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It’s not easy watching your child grow up, and watching them apply to colleges isn’t any easier. On one hand, you may feel excited that your child is ready to take this step into adulthood. On the other hand, if you feel that your child isn’t being very organized with their college applications, you may feel a bit stressed as well.

 

Most of us now-adults had to learn about the importance of sticking to deadlines the hard way, but with a high stakes process like college applications, it can be harder to sit back and let your child learn this lesson on their own. How can you intervene without stepping on your child’s toes or undermining their independence? It’s a difficult line to walk, but you’ve come to the right place. Keep reading for tips on how to motivate your teen to organize their college applications!

 

 

Create a college planning calendar

A college planning calendar is a great way for your kid to keep track of deadlines and all the work they need to do. Not all college applications are due on the same date;many early decision applications are due in November, while regular decision ones are often due in early to mid January.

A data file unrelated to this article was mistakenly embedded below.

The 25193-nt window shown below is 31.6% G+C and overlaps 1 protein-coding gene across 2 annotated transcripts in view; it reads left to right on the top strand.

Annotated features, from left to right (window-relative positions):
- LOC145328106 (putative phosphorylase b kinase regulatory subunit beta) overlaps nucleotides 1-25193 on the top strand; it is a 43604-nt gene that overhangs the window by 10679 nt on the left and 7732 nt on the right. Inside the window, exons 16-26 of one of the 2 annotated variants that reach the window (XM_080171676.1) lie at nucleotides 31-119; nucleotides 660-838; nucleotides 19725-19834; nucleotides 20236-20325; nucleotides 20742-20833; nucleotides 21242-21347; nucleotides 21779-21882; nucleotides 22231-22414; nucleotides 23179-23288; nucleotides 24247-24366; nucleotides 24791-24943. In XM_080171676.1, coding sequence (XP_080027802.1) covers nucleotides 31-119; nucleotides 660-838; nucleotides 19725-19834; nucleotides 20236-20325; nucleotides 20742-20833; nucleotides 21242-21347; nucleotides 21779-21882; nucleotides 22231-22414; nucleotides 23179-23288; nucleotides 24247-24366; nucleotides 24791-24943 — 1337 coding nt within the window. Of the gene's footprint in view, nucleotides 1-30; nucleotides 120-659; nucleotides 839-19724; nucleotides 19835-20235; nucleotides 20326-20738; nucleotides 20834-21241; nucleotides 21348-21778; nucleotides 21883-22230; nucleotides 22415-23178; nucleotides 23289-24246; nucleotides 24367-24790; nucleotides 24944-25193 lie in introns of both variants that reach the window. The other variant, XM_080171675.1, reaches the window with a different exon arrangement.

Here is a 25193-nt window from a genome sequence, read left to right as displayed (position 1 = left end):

Sit down with your child and have them lay out the next several months of work — keeping in mind that you shouldn’t just be worrying about application deadlines. The common app essay, for example, should be done well before college applications are due, because it’s important to leave time for editing and proofreading.

 

You should also keep track of which colleges require supplemental essays or other components for their application, and which ones do not.

 

Other elements of the college application process like actually filling out the common app or securing letters of recommendation cannot be done at the last minute, so be sure that your teen budgets plenty of time for these! You should also take note of any extracurricular commitments, family vacations, sports tournaments, or other activities that will prevent your teen from working on college applications during a certain period of time.

 

 

Hold a weekly check-in meeting

While you definitely should be checking in on your child, once a day is a bit too often, and once a month is likely too lax. Try meeting with your child once a week to see what progress they’ve made. During this time, you can pull out the college calendar and ask if they;re on track..